The Secretary said his second point concerned conversion. The U.S. side would comply completely with the limits in any agreement. It would be verifiable as the Soviet side would insist, and we would insist. An INF agreement must constrain shorter-range systems, and we would meet our obligations under such an agreement. If there is a concern that missiles could be reconverted to longer-range missiles, we would consider having the Soviet side verify that the components needed to make them longer-range again had been destroyed, if the missile stayed here. But if we were to have the right to deploy short-range systems, he wished to recall the point he had made about equality. It was up to us to decide how to get there consistent with the treaty. The same points could be made concerning the Soviet point on GLCMs. Regarding SLCMs, we had agreed to try to find some mutually acceptable solution to the question, but it was a difficult question because no one had figured out how to verify a solution.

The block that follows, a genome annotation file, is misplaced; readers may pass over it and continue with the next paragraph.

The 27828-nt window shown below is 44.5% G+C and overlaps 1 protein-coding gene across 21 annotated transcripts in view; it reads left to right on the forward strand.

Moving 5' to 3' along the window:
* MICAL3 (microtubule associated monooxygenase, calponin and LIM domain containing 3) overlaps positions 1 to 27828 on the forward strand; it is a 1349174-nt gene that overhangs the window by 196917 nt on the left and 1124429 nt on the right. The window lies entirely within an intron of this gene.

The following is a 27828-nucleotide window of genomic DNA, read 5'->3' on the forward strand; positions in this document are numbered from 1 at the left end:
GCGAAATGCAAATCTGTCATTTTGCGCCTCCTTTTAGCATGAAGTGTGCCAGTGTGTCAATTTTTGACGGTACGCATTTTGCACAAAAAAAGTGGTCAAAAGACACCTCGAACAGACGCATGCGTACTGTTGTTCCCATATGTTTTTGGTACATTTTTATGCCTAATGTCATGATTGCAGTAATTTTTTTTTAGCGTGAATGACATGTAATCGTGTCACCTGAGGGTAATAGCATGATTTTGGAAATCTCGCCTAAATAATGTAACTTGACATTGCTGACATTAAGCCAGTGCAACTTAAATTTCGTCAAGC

Shevardnadze said he would return to the question of cruise missiles.

The Secretary noted that the two sides had talked a lot about it. The Soviet side had used a phrase to describe what we call short-range missiles. Estimates of range vary, and perhaps ranges can be made to vary too. But there was a question of intended coverage. He asked [Page 154] whether the Soviet side intended to cover both the SS–23 and the SS–12 under its concept of what is to be limited.

The Secretary said he had another comment about what was to be done in Asia. The same rationale as concerns a global ceiling for LRINF applies to SRINF: they are highly mobile, and it makes sense to think globally, so why not a global solution?